Consider the phase. If you are in liquid phase, will you actually see any appreciable influx velocity, I suspect not.
Also consider total perforation area. Does it exceed the minimum down hole ID. If it does, again little if any velocity due to DH choke (at potential max rate).
But overall, aside from a small cost, and a minor handling issue, and if there are any concerns, is there a significant downside to blast joints, I suggest not.
You mention cost - is 13Cr necessary? Big potential saving in the overall metallurgy selection for a 6yr well.
Just make sure you give yourself sufficient contingency options in case you need to set a BP in the area at a later date, and more so build in tubing options for a tubing cut later if needed, bearing in mind that if you do produce enough solids to have needed the blast joints, and if the lower packer is 'pull to release' you may loose the release/recovery option due to sand packing.
1. As a rule of thumb, under most conditions dry gas does not erode steels harder than N-80.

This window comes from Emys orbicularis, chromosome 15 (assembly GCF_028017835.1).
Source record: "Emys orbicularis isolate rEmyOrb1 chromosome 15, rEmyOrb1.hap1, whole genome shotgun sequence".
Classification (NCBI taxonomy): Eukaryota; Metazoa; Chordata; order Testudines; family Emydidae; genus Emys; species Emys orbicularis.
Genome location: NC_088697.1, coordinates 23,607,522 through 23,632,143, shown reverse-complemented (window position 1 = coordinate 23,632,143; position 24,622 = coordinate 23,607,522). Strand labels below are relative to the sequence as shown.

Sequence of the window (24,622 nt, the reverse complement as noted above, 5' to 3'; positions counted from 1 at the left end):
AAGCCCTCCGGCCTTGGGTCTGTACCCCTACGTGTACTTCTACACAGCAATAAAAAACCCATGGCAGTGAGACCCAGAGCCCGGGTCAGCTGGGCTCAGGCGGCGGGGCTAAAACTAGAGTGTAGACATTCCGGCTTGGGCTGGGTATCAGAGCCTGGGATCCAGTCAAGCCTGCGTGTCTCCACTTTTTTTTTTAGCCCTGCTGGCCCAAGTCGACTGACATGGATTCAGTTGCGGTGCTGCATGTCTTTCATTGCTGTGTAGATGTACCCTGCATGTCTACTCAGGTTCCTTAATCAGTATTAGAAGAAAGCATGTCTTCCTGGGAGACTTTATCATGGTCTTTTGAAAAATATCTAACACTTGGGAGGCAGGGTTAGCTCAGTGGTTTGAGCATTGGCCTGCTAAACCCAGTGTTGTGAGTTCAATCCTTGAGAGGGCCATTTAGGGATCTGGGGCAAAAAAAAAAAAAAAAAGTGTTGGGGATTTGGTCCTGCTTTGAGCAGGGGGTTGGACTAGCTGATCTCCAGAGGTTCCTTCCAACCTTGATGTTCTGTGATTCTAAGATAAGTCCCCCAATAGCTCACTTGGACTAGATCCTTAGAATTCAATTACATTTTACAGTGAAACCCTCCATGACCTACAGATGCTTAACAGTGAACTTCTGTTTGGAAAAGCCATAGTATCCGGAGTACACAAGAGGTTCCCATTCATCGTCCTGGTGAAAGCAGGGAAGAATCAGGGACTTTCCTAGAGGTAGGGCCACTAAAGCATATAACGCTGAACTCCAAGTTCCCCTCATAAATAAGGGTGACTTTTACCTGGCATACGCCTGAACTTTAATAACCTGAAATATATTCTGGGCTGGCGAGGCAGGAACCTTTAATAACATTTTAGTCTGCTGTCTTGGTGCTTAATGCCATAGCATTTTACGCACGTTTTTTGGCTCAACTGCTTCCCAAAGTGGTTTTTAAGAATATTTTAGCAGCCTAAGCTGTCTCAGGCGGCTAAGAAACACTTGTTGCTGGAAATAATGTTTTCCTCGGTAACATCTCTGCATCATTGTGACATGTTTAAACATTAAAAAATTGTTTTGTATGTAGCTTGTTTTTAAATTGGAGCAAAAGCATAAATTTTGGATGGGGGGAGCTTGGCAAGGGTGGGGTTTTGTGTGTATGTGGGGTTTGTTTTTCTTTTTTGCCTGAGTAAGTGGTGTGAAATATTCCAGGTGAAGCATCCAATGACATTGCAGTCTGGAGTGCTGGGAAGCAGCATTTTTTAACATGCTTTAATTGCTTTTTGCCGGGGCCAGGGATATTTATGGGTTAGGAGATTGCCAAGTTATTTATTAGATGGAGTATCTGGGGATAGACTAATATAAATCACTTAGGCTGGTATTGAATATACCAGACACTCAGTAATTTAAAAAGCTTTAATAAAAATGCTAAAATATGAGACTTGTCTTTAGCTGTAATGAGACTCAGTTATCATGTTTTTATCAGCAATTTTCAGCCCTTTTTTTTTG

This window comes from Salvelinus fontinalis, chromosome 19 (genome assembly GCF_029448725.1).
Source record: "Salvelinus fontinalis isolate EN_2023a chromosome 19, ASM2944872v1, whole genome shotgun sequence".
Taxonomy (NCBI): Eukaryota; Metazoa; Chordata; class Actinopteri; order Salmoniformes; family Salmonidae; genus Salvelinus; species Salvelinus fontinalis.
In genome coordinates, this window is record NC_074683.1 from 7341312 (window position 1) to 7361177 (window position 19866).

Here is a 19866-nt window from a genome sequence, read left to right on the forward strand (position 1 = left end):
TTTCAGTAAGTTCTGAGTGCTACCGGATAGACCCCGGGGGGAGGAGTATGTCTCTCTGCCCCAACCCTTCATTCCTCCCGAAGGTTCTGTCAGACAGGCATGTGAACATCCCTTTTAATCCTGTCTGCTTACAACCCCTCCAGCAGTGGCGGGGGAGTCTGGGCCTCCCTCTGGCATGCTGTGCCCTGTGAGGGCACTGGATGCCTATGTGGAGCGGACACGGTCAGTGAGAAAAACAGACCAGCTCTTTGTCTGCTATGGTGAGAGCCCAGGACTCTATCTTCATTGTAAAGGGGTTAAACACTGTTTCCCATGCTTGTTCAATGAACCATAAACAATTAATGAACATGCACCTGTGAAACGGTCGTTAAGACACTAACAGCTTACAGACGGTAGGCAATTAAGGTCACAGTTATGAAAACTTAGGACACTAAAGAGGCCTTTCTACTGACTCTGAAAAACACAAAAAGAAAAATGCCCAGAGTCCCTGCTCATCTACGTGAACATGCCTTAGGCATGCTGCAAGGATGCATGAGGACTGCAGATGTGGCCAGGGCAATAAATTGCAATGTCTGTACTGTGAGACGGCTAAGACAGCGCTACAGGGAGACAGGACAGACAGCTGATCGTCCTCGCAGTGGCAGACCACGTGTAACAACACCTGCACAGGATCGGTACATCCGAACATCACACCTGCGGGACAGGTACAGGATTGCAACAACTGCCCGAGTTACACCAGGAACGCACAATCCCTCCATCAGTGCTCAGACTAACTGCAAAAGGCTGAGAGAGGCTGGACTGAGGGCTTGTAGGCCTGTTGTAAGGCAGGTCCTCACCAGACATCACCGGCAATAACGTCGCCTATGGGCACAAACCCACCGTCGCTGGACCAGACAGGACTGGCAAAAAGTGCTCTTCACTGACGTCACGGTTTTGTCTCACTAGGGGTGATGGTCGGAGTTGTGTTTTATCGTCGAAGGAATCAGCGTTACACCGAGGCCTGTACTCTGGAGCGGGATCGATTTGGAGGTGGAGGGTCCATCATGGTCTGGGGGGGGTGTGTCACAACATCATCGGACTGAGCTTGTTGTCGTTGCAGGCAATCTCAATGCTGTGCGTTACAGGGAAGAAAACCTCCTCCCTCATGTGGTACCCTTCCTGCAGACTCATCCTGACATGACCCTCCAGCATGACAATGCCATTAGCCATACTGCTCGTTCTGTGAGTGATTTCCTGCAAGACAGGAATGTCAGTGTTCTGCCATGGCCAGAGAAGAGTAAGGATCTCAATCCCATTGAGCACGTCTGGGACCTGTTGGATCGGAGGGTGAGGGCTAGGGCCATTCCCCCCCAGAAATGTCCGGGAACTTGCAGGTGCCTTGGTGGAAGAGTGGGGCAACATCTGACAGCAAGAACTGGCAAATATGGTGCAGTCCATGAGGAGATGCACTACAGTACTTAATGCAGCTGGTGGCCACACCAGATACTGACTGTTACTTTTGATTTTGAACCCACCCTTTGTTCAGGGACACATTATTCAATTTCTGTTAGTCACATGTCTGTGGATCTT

2. Tests conducted on surface lines showed that at an impingement angle of 10 degrees or less, the erosion wear for a hard, brittle material is essentially zero. The maximum wear rate occurred when the impingement angle was between 40 and 50 degrees. The wear rate increased when the solids in the slurry were harder than the tubular surface. Sand is slightly harder than steel. Barite is much less abrasive than hematite.
3. If the blast joint availability is an issue it might worth to consider installing of a polished nipple below the bottom of perf and a landing nipple above the top of perf. Regular tubing wall thickness logs shall be conducted after first year.
I hope this will help you.